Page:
Monday, September 28, 2009

2nd Cut Screening and State of the Cut

Today, Beth and I watched the 2nd Picture Cut of Another Life.

Usually, the first 4 cut screenings are depressing for a director.

But I got choked up. Beth and I were elated. It's so damn good!

The dinner scene is beautiful to behold. The scene where Angela drinks away her memories of Tom dying had tears in my eyes. The ending was just as powerful as when we cut it. The relationships, the character arcs, the mounting suspense... it's all there.

However, I feel like I'm too close to the film right now. The film is running a little over 22 minutes, which is a lot longer than the patience of most studio execs and festival audiences. But I love the film so much, I can't think of what to cut out right now.

I feel like (I can only guess) a father seeing his baby walk for the first time -- I'm just so proud to see her standing up on her own two feet and walking in a straight line!

Beth, as usual, brough me down to Earth. We had the official State of the Cut talk and discussed how to improve this film from hereon out. Here are her notes:
  • It takes a while before we get engaged in Angela, somewhere around the scene where Angela remembers Tom dying and drinks those memories away. Start the film with this scene, then go to the poker scene.
  • The tension dissipates in the first bar scenes. Use different takes of Angela than the ones we have in there now to show her seething with nervous apprehension that Scott is sitting one bar stool away from her.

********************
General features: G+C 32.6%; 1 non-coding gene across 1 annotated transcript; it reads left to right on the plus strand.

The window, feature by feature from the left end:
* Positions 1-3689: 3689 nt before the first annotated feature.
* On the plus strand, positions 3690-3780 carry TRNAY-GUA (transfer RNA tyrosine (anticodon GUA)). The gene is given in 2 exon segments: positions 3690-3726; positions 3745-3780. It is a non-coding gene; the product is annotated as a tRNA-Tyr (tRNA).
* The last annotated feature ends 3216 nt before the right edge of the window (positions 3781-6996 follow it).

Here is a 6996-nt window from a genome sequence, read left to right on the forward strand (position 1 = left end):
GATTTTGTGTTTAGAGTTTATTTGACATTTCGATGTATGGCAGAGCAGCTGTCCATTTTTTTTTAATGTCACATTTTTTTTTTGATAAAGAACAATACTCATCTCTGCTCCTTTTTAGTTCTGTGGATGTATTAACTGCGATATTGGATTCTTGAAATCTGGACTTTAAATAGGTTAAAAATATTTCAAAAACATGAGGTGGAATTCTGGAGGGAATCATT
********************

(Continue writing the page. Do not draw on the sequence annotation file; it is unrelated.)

• We're missing a beat in the balcony scene. Perhaps this scene's structure is too similar to the dinner scene? Too elegant, free-flowing, and lingering? Beth and I have some ideas to use other takes of Scott to show his anger and the scene's inherent violence.
  • Then there's some general tweaks and trimming to do.
Some of the stronger notes came out of conferences with Beth's mentor, Norman Hollyn. He has an uncanny sense of good taste, a great eye for story problem, as well as clear and consise solutions to these problem areas. A director's best friend, really.

But what do next? Make that one essential change for the first scene, cut out redundant dialogue and moments, trim wherever we can, tweak the scenes just right, and carefully shape the rise and fall of the suspense throughout the film with a big picture perspective.

And that's it. Pretty damn good progress, for a 2nd Cut, I'd say.

So I'll be watching the 2nd Cut a few more times with more a critical and objective eye. There's also dishes, laundry, writing, homework, emails, and business to attend to.

Stay tuned for Thursday, when Beth and I first dig into the Third Cut!

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